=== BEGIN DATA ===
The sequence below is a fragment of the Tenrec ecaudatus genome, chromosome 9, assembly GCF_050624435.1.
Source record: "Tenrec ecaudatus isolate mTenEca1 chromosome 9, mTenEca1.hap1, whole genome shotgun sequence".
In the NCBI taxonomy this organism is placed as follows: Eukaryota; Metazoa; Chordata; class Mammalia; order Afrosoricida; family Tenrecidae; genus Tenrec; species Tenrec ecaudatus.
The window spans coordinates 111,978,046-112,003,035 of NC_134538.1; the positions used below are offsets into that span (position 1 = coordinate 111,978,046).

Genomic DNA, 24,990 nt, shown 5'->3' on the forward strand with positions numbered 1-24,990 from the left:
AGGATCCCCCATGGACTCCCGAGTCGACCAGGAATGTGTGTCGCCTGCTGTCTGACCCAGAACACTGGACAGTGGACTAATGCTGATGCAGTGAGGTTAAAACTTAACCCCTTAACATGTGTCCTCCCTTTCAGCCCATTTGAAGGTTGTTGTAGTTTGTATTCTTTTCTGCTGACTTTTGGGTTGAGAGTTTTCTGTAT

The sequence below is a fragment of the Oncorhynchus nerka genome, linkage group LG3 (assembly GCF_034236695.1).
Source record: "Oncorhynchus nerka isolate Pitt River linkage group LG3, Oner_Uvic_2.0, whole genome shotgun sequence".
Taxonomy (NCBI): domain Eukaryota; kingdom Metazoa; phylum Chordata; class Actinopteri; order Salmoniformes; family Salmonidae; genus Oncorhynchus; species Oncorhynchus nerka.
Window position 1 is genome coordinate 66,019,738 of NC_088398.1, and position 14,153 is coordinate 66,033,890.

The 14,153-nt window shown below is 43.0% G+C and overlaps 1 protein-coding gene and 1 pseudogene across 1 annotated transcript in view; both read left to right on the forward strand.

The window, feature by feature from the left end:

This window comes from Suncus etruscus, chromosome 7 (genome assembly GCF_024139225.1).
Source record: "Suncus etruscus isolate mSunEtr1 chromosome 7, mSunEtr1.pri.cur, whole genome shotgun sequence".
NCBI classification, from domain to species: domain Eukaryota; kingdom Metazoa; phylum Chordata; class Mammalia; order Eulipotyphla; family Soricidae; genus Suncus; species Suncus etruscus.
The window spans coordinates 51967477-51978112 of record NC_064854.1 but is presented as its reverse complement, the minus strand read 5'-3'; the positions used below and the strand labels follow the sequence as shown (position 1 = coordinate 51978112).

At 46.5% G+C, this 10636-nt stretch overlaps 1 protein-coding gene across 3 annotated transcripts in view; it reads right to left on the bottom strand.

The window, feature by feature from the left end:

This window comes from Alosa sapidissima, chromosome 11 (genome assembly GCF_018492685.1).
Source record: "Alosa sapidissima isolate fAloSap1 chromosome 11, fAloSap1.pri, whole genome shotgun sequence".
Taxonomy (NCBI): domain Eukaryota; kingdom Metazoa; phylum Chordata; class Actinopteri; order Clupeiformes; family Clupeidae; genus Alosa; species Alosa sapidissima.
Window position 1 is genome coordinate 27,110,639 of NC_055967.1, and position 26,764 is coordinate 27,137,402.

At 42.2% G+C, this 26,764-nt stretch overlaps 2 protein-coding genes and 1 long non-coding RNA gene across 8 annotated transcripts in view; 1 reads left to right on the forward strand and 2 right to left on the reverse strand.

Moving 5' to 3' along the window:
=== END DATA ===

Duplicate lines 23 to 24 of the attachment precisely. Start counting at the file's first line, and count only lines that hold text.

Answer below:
At 42.2% G+C, this 26,764-nt stretch overlaps 2 protein-coding genes and 1 long non-coding RNA gene across 8 annotated transcripts in view; 1 reads left to right on the forward strand and 2 right to left on the reverse strand.

Moving 5' to 3' along the window: